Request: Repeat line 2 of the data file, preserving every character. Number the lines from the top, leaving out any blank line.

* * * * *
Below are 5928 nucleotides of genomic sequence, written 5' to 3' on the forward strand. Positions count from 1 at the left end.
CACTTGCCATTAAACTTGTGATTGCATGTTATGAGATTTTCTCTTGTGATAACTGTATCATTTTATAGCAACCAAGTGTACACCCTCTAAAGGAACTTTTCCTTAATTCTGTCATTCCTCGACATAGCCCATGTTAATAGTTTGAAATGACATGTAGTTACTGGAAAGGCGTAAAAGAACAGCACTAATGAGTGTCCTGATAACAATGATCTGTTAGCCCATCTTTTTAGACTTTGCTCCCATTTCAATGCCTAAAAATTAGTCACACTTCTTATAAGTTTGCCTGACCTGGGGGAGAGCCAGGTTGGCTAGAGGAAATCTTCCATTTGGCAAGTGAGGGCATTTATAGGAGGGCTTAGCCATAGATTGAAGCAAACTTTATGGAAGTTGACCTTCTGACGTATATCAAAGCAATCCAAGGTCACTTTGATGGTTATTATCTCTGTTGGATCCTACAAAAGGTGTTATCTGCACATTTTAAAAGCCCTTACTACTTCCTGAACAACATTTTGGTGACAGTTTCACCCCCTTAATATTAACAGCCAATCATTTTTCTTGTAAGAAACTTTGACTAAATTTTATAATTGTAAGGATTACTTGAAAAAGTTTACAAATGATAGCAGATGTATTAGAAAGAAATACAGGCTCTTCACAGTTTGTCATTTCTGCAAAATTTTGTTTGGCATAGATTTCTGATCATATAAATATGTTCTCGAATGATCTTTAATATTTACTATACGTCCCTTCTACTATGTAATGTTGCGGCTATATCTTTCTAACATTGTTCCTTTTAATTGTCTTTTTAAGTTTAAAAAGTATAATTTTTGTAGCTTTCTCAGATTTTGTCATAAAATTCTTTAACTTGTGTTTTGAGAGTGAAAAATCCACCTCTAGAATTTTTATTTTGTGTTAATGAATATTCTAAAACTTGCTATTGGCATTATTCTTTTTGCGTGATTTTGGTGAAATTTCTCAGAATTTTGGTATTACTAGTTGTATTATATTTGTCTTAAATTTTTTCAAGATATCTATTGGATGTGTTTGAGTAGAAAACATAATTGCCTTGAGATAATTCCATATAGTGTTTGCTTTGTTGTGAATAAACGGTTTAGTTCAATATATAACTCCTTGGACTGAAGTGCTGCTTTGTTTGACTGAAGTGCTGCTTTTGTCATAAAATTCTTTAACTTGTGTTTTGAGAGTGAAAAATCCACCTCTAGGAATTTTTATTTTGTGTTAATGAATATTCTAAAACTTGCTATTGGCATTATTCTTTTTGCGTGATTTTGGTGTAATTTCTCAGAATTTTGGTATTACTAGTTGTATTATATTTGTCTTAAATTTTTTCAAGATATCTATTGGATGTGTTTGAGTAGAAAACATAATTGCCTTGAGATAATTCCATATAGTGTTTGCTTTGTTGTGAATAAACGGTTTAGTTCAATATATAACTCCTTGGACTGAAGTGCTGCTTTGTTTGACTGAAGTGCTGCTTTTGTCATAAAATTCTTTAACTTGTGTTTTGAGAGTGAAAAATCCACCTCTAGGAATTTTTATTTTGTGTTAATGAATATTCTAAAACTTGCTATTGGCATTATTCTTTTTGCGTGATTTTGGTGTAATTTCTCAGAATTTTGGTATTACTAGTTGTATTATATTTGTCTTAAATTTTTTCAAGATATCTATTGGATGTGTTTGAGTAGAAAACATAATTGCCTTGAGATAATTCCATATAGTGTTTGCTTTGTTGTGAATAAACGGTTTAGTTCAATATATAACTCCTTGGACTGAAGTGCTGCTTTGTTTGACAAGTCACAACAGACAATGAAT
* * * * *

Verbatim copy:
CACTTGCCATTAAACTTGTGATTGCATGTTATGAGATTTTCTCTTGTGATAACTGTATCATTTTATAGCAACCAAGTGTACACCCTCTAAAGGAACTTTTCCTTAATTCTGTCATTCCTCGACATAGCCCATGTTAATAGTTTGAAATGACATGTAGTTACTGGAAAGGCGTAAAAGAACAGCACTAATGAGTGTCCTGATAACAATGATCTGTTAGCCCATCTTTTTAGACTTTGCTCCCATTTCAATGCCTAAAAATTAGTCACACTTCTTATAAGTTTGCCTGACCTGGGGGAGAGCCAGGTTGGCTAGAGGAAATCTTCCATTTGGCAAGTGAGGGCATTTATAGGAGGGCTTAGCCATAGATTGAAGCAAACTTTATGGAAGTTGACCTTCTGACGTATATCAAAGCAATCCAAGGTCACTTTGATGGTTATTATCTCTGTTGGATCCTACAAAAGGTGTTATCTGCACATTTTAAAAGCCCTTACTACTTCCTGAACAACATTTTGGTGACAGTTTCACCCCCTTAATATTAACAGCCAATCATTTTTCTTGTAAGAAACTTTGACTAAATTTTATAATTGTAAGGATTACTTGAAAAAGTTTACAAATGATAGCAGATGTATTAGAAAGAAATACAGGCTCTTCACAGTTTGTCATTTCTGCAAAATTTTGTTTGGCATAGATTTCTGATCATATAAATATGTTCTCGAATGATCTTTAATATTTACTATACGTCCCTTCTACTATGTAATGTTGCGGCTATATCTTTCTAACATTGTTCCTTTTAATTGTCTTTTTAAGTTTAAAAAGTATAATTTTTGTAGCTTTCTCAGATTTTGTCATAAAATTCTTTAACTTGTGTTTTGAGAGTGAAAAATCCACCTCTAGAATTTTTATTTTGTGTTAATGAATATTCTAAAACTTGCTATTGGCATTATTCTTTTTGCGTGATTTTGGTGAAATTTCTCAGAATTTTGGTATTACTAGTTGTATTATATTTGTCTTAAATTTTTTCAAGATATCTATTGGATGTGTTTGAGTAGAAAACATAATTGCCTTGAGATAATTCCATATAGTGTTTGCTTTGTTGTGAATAAACGGTTTAGTTCAATATATAACTCCTTGGACTGAAGTGCTGCTTTGTTTGACTGAAGTGCTGCTTTTGTCATAAAATTCTTTAACTTGTGTTTTGAGAGTGAAAAATCCACCTCTAGGAATTTTTATTTTGTGTTAATGAATATTCTAAAACTTGCTATTGGCATTATTCTTTTTGCGTGATTTTGGTGTAATTTCTCAGAATTTTGGTATTACTAGTTGTATTATATTTGTCTTAAATTTTTTCAAGATATCTATTGGATGTGTTTGAGTAGAAAACATAATTGCCTTGAGATAATTCCATATAGTGTTTGCTTTGTTGTGAATAAACGGTTTAGTTCAATATATAACTCCTTGGACTGAAGTGCTGCTTTGTTTGACTGAAGTGCTGCTTTTGTCATAAAATTCTTTAACTTGTGTTTTGAGAGTGAAAAATCCACCTCTAGGAATTTTTATTTTGTGTTAATGAATATTCTAAAACTTGCTATTGGCATTATTCTTTTTGCGTGATTTTGGTGTAATTTCTCAGAATTTTGGTATTACTAGTTGTATTATATTTGTCTTAAATTTTTTCAAGATATCTATTGGATGTGTTTGAGTAGAAAACATAATTGCCTTGAGATAATTCCATATAGTGTTTGCTTTGTTGTGAATAAACGGTTTAGTTCAATATATAACTCCTTGGACTGAAGTGCTGCTTTGTTTGACAAGTCACAACAGACAATGAAT